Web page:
Re: Ellis Amdur showing Taikyoku Aikido - YouTube link
One of the things that has intrigued me about Ellis's Taikyoku is the universality of it. I was able to seamlessly integrate it into my traditional hapkido practice. In fact, it is now the framework for my entire curriculum. Ellis's atemi as 'hitting body' theory, the force vectors as themes of movement, and the solo practice methods have truly propelled my learning and teaching forward. I have brand new students chaining together techniques and 'feeling' countering techniques in a way that, to an outsider, looks like high-level practice - because it is.
At first, I thought that the ease with which I was able to integrate Taikyoku into my curriculum was simply because of the technical relationship between aikido and hapkido through Daito-ryu aikijujutsu (this is NOT an aikido vs hapkido thread NOR is it a place to debate the relationship between Choi Yong-sul and Takeda Sokaku - For more on this, I urge you to read Ellis's article A Conversation with Daito-ryu's Other Child). However, I also practice BJJ and both myself and my BJJ instructor, with Budd's help, have found immense value in the 'themes' of movement that Taikyoku has to offer within grappling practice as well. As an example, the 'up' part of Ikkyoku can easily be used to practice gaining under-hooks while the 'down' part of Ikkyoku is identical to the weight drop used in a good head-clinch pull-down. Isn't the shape of Sankyoku identical to the shape of the beginning of a cross-collar choke? Yonkyoku is the perfect vehicle for a sit-through headlock in kesa-gatame.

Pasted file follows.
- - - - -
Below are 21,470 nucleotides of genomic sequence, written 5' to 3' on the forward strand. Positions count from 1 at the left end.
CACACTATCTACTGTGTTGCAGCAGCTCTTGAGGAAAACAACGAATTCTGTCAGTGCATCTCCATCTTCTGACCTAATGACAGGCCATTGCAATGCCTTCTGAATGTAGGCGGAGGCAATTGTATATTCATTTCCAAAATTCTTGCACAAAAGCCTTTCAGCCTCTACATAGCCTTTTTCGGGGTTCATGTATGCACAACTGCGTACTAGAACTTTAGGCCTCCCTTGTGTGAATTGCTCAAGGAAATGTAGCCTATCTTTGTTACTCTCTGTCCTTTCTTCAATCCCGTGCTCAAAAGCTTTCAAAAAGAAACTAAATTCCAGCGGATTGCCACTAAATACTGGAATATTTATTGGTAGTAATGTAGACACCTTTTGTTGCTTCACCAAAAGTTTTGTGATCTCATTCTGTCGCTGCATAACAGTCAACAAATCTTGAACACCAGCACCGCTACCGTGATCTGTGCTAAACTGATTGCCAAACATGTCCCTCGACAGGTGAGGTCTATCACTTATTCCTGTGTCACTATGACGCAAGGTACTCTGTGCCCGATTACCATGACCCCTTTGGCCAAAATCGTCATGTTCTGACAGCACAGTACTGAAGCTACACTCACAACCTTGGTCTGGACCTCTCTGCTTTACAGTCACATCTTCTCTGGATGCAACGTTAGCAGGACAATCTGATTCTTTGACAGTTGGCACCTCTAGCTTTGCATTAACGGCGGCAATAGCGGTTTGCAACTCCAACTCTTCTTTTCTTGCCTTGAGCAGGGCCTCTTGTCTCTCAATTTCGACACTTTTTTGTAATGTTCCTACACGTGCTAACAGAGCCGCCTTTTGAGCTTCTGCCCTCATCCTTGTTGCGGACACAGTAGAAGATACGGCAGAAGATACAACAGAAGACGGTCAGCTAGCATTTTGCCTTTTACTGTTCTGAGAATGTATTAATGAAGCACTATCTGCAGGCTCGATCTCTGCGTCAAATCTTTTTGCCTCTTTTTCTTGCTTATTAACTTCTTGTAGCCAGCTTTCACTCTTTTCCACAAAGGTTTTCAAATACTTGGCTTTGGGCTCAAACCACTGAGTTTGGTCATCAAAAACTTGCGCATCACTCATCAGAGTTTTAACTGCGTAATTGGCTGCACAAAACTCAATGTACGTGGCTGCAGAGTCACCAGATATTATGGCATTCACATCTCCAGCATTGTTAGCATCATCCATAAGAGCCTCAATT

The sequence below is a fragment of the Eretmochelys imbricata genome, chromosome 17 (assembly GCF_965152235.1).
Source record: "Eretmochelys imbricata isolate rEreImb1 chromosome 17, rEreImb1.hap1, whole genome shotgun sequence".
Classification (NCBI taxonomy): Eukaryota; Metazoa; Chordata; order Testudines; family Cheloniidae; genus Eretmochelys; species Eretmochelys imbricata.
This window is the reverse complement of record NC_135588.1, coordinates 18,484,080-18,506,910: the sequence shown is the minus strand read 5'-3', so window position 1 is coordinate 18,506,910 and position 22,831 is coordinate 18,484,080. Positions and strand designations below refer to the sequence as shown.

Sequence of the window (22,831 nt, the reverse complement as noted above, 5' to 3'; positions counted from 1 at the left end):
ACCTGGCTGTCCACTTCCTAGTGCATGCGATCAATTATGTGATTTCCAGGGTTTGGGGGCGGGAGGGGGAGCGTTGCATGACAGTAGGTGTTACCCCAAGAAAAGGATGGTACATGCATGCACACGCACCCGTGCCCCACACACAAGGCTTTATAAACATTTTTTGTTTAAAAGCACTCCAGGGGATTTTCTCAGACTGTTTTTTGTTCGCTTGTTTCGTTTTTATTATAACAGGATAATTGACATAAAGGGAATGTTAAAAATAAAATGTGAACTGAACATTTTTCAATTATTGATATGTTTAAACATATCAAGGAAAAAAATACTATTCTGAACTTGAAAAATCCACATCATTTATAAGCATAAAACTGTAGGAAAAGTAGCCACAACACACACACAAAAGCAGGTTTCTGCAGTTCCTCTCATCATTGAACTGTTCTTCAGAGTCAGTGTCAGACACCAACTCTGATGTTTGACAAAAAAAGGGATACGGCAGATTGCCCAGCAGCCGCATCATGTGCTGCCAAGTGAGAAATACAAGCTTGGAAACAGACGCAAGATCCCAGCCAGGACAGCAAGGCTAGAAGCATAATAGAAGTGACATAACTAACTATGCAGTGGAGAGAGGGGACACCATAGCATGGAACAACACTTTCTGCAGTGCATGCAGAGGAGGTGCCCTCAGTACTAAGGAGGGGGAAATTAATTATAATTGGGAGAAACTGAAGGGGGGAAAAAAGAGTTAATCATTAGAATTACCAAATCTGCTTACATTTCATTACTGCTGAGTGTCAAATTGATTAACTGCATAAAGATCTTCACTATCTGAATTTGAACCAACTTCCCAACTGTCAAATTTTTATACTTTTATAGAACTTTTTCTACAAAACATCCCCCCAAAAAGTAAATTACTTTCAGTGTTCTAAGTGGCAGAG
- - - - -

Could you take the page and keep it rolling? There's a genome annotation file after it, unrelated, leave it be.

Then, there's the parallels between these themes and boxing/Muay Thai, but I don't want to distract from the topic at hand which is the value of Taikyoku in Aikido.